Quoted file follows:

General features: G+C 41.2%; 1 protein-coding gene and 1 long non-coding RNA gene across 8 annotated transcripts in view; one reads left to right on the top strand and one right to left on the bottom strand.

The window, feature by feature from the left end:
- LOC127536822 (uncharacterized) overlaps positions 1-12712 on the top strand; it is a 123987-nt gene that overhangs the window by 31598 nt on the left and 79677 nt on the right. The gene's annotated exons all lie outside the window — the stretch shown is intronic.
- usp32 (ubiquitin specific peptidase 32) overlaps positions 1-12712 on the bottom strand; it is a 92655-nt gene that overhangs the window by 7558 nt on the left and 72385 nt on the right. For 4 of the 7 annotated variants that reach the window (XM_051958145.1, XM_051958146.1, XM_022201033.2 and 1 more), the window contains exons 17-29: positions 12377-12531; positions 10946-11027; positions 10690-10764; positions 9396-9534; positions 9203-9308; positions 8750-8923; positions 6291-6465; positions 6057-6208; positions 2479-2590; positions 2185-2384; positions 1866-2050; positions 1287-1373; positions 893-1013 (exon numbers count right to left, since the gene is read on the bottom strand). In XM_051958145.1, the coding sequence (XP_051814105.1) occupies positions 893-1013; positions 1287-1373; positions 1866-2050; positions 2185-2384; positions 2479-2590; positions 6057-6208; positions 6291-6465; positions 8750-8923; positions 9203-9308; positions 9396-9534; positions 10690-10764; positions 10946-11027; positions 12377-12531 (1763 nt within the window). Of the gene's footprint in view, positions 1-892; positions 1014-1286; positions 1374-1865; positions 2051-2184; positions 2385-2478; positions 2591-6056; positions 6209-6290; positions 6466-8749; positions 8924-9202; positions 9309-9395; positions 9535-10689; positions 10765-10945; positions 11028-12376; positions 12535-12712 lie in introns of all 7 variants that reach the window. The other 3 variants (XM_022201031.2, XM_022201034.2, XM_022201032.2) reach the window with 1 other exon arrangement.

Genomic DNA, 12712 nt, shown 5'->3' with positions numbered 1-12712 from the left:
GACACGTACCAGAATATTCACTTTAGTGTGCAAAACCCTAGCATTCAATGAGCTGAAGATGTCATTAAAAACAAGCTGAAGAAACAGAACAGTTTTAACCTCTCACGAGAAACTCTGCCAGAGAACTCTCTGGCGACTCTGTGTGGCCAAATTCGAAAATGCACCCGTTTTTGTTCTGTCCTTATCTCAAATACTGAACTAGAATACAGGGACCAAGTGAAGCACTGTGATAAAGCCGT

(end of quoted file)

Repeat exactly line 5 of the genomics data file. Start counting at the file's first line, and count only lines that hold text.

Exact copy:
Genomic DNA, 12712 nt, shown 5'->3' with positions numbered 1-12712 from the left: